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    World Religions | 2 min read

    What is Eid-Ul-Fitr?

    According to the Islamic calendar, Eid-Ul-Fitr takes place at the end of Ramadan, the Muslim holy month of fasting. There is not a set date every year for Eid-Ul-Fitr to take place due to the Islamic calendar being a lunar calendar; however, this event marks the first three days of the tenth month in their calendar, Shawwal.


    “Eid” translated means “the festival of breaking the fast,” referring to the fasting that took place every day from dawn to sunset during Ramadan. Fasting, or Sawm, is one part of the five pillars of Islam, which are the devotional duties for a Muslim. Eid-Ul-Fitr, also known as Eid-Al-Fitr, is an opportunity to celebrate a successful Ramadan by spending time in the reflection of one’s faith in the presence of friends and family. The self-control and dedication to abstain for a month allow Muslims to celebrate and enjoy all Allah has provided. Muslims celebrate Eid-Ul-Fitr differently globally, but time is arranged to spend with friends and family.

    At dawn, Muslims perform the first of their daily prayers (Salat al-fajr) before performing Ghusl, a ritualistic full-body cleansing. Families put on their finest or newly purchased clothes to meet community members at a local mosque. A charity donation to any needs in the community, known as Zakat ul-Fitr or Fitrana, is required before participation in a communal Eid prayer. The customary greeting is “Eid Mubarak”—which means “Blessed Eid”—or “Eid sa’id”—meaning “Happy Eid.” The greetings are meant to create feelings of good will among everyone. Out of a celebratory spirit, Muslims commonly hug everyone they meet, give gifts to loved ones, and visit graves of their relatives. Eid-Ul-Fitr is also known as the “Sweet Eid” or “The Sugar Feast” because of the extravagant desserts consumed as a part of a large meal celebration.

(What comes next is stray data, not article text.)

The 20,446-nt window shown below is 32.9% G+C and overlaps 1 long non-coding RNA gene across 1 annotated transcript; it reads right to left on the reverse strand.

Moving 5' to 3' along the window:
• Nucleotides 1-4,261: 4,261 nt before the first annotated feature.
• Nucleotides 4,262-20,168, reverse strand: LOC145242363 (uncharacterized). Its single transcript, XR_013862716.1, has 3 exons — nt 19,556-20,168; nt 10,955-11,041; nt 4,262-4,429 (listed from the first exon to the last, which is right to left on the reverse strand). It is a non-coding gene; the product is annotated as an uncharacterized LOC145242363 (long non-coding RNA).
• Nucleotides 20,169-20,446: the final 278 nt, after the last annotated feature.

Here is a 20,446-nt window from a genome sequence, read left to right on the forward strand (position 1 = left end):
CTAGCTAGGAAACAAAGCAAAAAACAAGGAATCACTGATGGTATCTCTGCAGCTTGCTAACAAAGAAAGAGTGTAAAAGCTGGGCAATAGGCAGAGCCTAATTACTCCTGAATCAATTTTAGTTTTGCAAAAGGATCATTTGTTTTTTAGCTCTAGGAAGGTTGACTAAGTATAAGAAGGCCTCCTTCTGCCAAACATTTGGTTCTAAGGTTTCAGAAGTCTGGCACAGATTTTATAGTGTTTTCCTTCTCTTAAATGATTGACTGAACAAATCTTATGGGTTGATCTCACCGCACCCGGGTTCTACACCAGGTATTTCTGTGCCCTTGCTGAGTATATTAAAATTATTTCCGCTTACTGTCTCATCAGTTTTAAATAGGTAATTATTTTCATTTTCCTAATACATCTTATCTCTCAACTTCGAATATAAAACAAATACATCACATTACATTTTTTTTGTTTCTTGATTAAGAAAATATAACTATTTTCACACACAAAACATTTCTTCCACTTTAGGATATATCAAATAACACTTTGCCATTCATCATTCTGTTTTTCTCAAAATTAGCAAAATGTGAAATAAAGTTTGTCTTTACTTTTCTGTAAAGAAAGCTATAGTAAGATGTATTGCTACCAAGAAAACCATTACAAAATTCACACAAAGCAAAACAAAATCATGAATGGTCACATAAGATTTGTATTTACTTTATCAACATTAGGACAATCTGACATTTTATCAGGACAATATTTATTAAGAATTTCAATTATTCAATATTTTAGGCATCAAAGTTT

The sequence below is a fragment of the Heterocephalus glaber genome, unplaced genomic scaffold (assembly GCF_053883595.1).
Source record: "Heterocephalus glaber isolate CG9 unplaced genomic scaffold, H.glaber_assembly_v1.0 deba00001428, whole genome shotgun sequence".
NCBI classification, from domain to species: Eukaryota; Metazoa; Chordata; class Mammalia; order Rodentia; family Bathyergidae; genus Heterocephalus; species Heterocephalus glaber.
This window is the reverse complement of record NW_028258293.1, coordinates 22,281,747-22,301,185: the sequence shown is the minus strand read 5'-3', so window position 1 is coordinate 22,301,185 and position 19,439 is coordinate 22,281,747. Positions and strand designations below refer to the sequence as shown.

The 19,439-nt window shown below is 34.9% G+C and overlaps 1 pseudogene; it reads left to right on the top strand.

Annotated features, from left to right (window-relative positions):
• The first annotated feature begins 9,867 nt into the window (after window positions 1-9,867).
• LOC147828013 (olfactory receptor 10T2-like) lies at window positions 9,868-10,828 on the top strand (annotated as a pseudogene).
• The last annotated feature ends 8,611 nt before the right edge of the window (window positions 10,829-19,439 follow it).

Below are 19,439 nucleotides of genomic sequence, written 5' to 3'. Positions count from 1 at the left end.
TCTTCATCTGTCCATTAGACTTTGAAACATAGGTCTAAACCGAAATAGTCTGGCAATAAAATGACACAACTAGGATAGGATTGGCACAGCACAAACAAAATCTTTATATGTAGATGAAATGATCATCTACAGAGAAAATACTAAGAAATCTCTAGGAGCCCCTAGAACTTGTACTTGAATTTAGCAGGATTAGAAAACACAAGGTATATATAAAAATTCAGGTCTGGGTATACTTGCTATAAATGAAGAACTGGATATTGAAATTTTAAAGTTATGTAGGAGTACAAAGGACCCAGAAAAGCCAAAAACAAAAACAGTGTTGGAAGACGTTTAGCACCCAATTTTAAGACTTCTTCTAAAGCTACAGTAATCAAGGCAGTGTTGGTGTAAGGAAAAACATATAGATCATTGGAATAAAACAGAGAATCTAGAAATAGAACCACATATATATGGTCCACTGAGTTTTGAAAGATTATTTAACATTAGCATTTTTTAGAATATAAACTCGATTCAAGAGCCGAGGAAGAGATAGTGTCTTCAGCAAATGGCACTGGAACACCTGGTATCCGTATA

Gospel Opportunity

    Islam, like Christianity, is a monotheistic religion and has Abrahamic roots that allow Muslims to consider the first five books of the Bible as holy books. Beyond this, there are many differences between the two religions allowing for discussion about why things are similar and different. Jesus needs to be seen as more than just a prophet, being inseparable from God (John 10:30) and having authority to save anyone who believes in Him (Luke 9:35). After his baptism, Jesus fasted for 40 days in the wilderness and was tempted by the devil. Since Jesus was fully God and fully human, His flesh was weakened by hunger, but He used Scripture to fight the temptations.

    “‘Away from me, Satan! For it is written: “Worship the Lord your God, and serve him only.”’” -Mark 4:10

    Jesus sets the standard of how a time of fasting draws you closer to God and prepares you for His purposes. Just as Jesus didn’t rely on His flesh to maintain obedience to His fast, we must allow the Holy Spirit to direct our lives. If you get invited to spend time with their friends and family, showing up and respecting their dedication during Ramadan shows excellent care. Since there is already a familiarity with some Scripture (the Pentateuch), it is essential to use that as a bridge and clarify what specific terms mean to you, additionally any differences your Muslim friends may have in understanding the Word.

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